Subject: I have found a CD that I think you would enjoy
A strange mix, but a great album
Loren Henson | Lynnwood, Wa USA | 12/25/1999
(4 out of 5 stars)
"Most Strait albums are so well formulated, and predictable. He knows what works, what the fans want and delivers! This album departs a little from the norm, as did 'Beyond the Blue Neon'. Some of the traditional songs are very melancholy, while the others remind me of what Sinatra would sound like if he made a country recording. This rift in styles makes a strange mix for the album, but it is still good. I like this ' Frank Sinatra side' of George,and he shows his Sinatra influence with sincerity, while still being country thru and through."
Matt Brooks | Minneapolis | 01/11/2000
(5 out of 5 stars)
"This is the first George Strait record I got. I'll never forget when I got it, I listened to it alot, more then alot. Great songs on this record of course classics like Someone Had to Teach You, I've Come To Expect to From You, Lonesome Rodeo Cowboy, Drinking Champane, She's Got Me, Love Without End Amen, and Stranger In My Arms make you want to sing, stomp your feet, and let out the Country feeling HEEHAW...Classic George a MUST GET"
Out of 26 albums, this is my favorite
Jonathan Lammert | 05/29/2000
(5 out of 5 stars)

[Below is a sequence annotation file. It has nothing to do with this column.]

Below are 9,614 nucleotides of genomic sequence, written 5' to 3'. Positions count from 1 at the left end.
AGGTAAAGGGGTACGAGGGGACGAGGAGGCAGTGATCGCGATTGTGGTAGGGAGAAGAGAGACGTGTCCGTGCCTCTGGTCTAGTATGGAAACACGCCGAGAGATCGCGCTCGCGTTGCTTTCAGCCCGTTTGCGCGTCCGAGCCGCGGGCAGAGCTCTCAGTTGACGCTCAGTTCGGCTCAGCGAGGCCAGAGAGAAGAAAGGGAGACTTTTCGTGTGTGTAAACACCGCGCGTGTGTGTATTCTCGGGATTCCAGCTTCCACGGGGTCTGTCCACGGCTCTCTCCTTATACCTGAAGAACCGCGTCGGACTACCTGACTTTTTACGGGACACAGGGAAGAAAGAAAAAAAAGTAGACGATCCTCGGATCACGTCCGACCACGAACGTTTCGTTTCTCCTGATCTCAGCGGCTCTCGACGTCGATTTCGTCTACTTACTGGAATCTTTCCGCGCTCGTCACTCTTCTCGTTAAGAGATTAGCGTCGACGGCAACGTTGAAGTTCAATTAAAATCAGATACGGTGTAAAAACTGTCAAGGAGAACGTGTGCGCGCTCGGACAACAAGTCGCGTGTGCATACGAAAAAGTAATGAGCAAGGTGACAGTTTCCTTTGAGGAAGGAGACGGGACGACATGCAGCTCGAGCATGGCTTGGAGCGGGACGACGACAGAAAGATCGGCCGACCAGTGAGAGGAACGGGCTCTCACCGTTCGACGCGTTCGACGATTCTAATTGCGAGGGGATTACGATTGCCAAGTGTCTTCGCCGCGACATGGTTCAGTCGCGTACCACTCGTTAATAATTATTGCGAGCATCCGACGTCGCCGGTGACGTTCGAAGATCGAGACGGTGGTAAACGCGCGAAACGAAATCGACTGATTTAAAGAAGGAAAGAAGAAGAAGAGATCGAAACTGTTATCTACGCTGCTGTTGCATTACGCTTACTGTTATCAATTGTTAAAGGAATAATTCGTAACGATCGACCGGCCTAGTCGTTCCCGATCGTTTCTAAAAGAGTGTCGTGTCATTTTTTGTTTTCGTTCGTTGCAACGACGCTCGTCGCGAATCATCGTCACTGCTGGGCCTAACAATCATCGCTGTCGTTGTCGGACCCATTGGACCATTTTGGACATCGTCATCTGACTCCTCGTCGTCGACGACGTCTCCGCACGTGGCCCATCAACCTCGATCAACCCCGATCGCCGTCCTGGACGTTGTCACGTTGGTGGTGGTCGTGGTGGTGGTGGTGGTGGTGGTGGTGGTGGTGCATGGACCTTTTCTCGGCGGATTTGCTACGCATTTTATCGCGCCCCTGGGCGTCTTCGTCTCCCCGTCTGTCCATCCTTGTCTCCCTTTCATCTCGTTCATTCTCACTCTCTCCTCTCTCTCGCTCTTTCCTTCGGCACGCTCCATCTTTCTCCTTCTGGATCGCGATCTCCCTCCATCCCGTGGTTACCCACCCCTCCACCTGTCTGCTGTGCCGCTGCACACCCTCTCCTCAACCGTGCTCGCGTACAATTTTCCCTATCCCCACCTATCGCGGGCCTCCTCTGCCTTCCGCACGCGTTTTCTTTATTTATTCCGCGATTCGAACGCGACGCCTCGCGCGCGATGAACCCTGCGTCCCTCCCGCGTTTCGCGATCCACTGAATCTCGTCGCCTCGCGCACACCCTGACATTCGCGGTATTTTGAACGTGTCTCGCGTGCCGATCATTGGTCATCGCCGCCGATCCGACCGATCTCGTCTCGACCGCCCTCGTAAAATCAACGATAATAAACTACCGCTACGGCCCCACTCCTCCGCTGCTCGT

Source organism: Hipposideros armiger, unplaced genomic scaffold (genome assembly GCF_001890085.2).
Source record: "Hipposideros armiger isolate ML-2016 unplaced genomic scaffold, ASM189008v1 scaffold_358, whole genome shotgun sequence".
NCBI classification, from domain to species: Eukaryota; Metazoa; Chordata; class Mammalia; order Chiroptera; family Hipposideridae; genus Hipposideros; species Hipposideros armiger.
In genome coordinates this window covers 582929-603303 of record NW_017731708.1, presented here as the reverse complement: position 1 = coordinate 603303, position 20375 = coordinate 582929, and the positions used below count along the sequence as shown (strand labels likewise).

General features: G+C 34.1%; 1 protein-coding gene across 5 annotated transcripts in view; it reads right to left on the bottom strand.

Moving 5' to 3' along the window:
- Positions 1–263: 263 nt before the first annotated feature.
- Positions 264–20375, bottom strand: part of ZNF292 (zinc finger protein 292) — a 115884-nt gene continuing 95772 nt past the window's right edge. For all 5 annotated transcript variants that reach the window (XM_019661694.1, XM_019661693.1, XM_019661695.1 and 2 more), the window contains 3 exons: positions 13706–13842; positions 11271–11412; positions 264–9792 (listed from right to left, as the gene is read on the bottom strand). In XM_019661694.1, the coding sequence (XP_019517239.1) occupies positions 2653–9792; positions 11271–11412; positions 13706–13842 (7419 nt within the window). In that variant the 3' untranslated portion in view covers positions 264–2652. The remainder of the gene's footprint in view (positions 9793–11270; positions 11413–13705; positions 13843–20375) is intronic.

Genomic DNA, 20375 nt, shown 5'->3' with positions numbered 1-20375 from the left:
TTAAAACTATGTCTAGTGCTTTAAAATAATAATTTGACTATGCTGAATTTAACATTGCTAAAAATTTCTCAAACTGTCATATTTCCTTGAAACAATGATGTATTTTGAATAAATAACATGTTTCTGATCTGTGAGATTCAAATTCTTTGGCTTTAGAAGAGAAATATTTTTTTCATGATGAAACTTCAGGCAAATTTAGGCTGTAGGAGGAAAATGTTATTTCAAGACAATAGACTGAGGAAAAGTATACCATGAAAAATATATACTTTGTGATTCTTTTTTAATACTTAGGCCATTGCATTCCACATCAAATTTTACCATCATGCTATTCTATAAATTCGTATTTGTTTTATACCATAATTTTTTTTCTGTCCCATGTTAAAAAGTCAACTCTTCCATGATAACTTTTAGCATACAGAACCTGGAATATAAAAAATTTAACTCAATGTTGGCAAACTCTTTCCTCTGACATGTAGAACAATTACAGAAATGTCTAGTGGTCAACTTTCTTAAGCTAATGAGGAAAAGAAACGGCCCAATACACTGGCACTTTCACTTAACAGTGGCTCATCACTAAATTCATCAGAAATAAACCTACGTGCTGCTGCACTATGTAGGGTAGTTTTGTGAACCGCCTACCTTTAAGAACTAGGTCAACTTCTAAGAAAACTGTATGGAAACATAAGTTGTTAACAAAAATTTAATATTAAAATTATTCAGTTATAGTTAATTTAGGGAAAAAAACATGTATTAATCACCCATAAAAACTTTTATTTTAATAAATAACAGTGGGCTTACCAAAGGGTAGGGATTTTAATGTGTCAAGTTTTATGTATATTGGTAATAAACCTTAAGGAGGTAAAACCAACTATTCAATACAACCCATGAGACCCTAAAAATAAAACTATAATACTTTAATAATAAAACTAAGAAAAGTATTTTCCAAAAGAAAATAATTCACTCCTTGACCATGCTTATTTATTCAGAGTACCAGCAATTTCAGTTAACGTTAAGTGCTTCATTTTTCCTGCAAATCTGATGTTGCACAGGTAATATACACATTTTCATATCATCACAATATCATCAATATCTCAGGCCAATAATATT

"What can I say? After 10 years in release and 25 other albums, this is still my favorite. When six out of ten songs rate as instant classic, including four non-singles, you know it's a premier collection. Love Without End, Amen nicely summarizes every father's feelings, both in this world and the next. Extra points for using the word "shiner" in a song. A driving beat and reproachful lyrics that aren't too reproachful put I've Come to Expect It over the top. Satisfaction that occurs when a person's dumper becomes a dumpee themselves is conveyed nicely in Someone Had to Teach You, and We're Supposed To Do That recognizes the fact that love isn't always 24 hours of perfection. The other two favorites, Lonesome Rodeo Cowboy and She Loves Me do great with their respective tempos. Drinking Champagne is perhaps a tad too lethargic for the emotion it wishes to carry, and its message is nearly a sequel to the situation in When You're a Man On Your Own. An almost-perfect balance of slow and fast tunes is attained, and feeling and attitude are utilized almost perfectly on every song. The bar is raised even higher than usual."